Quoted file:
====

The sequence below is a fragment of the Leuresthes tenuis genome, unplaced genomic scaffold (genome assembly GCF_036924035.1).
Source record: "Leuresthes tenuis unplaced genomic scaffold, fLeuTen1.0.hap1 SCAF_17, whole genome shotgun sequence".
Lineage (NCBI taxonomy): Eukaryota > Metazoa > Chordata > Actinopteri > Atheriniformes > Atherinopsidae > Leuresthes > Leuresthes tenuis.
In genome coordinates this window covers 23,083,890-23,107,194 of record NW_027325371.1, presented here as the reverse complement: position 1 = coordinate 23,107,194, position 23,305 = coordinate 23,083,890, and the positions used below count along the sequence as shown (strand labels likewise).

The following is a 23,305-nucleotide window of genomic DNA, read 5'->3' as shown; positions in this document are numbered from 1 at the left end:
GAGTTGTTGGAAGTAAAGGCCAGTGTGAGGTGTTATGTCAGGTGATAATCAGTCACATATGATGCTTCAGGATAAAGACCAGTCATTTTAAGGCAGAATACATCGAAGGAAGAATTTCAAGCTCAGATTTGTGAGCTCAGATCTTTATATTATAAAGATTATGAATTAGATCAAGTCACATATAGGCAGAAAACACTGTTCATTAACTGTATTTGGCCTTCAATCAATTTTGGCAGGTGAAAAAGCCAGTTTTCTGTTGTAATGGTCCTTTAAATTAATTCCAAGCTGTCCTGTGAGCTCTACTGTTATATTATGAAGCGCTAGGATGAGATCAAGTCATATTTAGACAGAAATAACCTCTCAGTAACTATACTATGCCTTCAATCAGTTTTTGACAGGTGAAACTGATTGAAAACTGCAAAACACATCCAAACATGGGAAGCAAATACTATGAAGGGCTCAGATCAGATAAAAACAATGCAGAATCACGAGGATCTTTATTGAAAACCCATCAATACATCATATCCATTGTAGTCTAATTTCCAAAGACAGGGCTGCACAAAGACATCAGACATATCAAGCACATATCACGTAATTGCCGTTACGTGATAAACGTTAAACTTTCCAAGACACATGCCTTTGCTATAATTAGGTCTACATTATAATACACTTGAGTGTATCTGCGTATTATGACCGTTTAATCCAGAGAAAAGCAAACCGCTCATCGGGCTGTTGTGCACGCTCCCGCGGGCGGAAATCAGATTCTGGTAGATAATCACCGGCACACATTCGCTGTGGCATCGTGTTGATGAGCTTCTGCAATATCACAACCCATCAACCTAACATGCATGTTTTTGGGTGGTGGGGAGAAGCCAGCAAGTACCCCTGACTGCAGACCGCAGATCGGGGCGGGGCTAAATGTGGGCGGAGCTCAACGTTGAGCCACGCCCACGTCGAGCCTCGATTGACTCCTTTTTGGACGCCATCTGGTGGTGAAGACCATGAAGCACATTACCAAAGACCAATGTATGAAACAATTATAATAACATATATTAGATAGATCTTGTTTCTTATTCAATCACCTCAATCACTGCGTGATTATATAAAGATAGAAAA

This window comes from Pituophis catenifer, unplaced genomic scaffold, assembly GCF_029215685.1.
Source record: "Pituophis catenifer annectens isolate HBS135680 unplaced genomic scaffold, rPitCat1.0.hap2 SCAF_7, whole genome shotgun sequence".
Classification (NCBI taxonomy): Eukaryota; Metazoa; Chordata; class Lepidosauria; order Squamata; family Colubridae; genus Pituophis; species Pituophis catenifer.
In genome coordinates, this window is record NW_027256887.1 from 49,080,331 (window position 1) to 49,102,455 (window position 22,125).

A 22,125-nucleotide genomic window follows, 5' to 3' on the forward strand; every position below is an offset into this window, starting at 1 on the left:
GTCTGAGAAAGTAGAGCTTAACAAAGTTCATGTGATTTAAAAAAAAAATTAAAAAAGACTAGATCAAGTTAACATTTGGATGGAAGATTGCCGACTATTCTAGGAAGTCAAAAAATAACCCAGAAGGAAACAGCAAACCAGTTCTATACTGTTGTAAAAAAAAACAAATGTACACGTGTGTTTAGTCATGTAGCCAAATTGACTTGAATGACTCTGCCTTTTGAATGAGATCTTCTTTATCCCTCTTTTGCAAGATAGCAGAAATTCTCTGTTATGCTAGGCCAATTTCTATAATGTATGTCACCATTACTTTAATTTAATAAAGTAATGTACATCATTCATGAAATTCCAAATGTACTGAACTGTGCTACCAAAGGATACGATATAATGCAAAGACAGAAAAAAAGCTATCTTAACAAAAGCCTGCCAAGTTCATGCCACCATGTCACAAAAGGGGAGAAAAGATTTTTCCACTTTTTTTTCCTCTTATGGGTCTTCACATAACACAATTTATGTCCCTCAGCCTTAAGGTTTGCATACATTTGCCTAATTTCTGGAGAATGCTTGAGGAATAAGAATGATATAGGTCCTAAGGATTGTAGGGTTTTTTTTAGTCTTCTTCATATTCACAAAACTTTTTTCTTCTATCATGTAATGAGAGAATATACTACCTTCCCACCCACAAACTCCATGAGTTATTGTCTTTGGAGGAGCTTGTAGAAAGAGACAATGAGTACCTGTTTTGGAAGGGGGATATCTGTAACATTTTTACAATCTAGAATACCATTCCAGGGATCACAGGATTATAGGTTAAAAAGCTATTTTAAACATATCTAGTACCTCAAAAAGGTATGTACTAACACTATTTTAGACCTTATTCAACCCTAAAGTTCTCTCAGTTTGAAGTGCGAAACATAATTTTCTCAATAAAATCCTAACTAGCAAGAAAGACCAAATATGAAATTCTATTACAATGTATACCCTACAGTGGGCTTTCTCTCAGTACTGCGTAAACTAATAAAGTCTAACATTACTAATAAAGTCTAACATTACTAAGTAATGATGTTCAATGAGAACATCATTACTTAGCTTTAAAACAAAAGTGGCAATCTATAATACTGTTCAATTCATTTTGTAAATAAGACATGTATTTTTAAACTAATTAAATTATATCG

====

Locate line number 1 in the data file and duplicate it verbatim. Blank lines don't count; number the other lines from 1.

The sequence below is a fragment of the Leuresthes tenuis genome, unplaced genomic scaffold (genome assembly GCF_036924035.1).